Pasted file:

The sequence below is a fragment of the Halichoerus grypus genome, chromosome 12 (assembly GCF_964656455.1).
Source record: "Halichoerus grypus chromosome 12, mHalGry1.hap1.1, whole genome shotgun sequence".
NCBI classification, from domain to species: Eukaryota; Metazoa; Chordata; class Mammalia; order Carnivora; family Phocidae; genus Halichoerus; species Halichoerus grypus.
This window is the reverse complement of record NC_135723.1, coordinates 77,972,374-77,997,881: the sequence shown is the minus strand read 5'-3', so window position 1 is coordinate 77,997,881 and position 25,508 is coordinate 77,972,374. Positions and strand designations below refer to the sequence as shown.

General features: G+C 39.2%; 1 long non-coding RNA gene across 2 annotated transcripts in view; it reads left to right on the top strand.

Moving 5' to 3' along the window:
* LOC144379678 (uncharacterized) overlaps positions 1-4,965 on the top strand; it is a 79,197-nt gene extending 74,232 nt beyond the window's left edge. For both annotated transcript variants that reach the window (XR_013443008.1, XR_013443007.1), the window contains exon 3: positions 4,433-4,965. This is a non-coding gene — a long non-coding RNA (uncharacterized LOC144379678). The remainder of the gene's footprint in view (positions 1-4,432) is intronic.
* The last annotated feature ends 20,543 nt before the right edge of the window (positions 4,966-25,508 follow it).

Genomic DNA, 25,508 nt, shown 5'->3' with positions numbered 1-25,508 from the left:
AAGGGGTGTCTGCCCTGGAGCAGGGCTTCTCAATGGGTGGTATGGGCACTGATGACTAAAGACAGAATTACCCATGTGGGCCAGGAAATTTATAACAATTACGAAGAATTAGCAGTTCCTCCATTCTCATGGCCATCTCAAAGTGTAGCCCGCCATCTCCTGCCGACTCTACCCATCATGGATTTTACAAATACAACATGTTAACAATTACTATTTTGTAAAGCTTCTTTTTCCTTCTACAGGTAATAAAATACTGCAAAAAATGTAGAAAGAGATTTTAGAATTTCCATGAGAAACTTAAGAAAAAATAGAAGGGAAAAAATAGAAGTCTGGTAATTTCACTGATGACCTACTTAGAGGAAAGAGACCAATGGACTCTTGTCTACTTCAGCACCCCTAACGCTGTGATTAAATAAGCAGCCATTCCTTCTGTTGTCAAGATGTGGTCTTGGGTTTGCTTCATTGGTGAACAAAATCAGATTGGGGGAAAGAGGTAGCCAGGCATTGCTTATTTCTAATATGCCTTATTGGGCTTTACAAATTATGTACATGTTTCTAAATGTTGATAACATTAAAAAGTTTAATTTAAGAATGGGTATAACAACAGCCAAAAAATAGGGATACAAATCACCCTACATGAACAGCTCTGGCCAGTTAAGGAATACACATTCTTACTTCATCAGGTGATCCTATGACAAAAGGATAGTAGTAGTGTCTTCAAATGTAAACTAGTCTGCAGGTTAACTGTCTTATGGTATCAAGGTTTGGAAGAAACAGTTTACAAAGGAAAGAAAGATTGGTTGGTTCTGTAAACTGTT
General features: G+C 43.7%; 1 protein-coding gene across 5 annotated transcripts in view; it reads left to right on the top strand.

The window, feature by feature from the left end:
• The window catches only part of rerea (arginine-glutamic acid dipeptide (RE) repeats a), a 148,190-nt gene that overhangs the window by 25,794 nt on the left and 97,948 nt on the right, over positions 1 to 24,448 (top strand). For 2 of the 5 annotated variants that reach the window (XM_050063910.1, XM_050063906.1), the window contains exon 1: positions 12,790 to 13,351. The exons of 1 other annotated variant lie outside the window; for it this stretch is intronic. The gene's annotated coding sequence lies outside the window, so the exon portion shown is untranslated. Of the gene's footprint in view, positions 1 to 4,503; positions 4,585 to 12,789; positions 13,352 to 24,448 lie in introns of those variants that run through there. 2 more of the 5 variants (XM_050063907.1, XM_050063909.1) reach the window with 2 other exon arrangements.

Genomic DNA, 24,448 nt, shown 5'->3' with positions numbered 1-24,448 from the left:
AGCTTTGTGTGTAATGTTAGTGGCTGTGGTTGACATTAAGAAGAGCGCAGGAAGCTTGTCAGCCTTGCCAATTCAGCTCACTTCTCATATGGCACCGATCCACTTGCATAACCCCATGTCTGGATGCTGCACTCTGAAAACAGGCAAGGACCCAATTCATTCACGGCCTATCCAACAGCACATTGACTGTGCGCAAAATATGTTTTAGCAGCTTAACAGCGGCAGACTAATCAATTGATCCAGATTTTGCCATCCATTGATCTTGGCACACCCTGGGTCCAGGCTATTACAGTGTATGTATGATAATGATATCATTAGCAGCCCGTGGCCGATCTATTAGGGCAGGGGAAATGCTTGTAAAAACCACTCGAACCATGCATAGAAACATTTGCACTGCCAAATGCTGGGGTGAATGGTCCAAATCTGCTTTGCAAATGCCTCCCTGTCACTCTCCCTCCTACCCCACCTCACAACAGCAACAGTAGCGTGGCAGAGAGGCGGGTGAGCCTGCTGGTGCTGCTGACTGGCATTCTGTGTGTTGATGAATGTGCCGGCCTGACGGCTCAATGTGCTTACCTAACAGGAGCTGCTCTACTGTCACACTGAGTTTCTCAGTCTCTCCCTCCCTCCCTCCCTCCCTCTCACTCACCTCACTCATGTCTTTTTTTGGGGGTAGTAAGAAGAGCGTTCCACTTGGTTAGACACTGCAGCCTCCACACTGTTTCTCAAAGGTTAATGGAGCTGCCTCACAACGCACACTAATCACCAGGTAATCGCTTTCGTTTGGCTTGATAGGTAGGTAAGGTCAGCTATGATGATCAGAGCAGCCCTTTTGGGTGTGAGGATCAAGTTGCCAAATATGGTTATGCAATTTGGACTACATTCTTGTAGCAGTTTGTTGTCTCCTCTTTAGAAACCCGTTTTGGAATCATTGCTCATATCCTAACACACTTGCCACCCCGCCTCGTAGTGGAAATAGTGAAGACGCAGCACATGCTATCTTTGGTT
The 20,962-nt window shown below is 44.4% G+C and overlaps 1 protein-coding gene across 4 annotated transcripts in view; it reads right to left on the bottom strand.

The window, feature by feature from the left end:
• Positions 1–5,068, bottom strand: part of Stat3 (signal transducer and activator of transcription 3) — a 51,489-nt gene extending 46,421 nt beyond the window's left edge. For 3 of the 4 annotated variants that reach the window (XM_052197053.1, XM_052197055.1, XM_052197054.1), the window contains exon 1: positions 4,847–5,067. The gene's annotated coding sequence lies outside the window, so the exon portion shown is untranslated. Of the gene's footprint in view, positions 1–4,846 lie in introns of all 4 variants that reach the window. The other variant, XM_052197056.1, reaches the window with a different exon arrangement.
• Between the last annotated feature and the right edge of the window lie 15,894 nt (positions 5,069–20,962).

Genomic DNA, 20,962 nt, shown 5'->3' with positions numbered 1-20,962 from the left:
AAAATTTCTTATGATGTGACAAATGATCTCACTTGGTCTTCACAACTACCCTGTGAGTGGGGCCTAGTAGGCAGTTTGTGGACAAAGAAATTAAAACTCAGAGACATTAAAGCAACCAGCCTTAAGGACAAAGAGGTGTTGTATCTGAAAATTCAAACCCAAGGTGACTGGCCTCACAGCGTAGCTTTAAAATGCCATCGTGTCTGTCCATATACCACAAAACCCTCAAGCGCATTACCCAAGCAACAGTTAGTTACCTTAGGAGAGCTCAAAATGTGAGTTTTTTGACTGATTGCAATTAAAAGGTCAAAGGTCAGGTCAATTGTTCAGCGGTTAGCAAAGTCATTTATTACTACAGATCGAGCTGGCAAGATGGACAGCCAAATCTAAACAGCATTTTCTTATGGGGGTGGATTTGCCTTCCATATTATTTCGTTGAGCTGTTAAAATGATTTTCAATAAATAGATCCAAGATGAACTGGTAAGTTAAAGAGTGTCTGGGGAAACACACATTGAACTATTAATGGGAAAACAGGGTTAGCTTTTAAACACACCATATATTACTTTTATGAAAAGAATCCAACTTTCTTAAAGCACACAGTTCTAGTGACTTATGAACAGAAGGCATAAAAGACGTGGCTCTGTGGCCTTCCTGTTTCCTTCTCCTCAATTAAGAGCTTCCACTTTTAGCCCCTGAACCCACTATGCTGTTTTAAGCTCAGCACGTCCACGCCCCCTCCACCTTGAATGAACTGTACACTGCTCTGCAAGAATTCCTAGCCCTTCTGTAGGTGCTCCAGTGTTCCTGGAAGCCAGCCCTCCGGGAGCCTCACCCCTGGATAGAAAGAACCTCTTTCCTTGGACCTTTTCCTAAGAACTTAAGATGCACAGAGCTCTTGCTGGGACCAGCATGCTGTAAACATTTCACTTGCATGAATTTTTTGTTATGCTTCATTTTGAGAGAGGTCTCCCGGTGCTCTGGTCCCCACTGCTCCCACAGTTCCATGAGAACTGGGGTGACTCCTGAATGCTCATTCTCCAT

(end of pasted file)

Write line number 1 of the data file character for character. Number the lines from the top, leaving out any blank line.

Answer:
The sequence below is a fragment of the Halichoerus grypus genome, chromosome 12 (assembly GCF_964656455.1).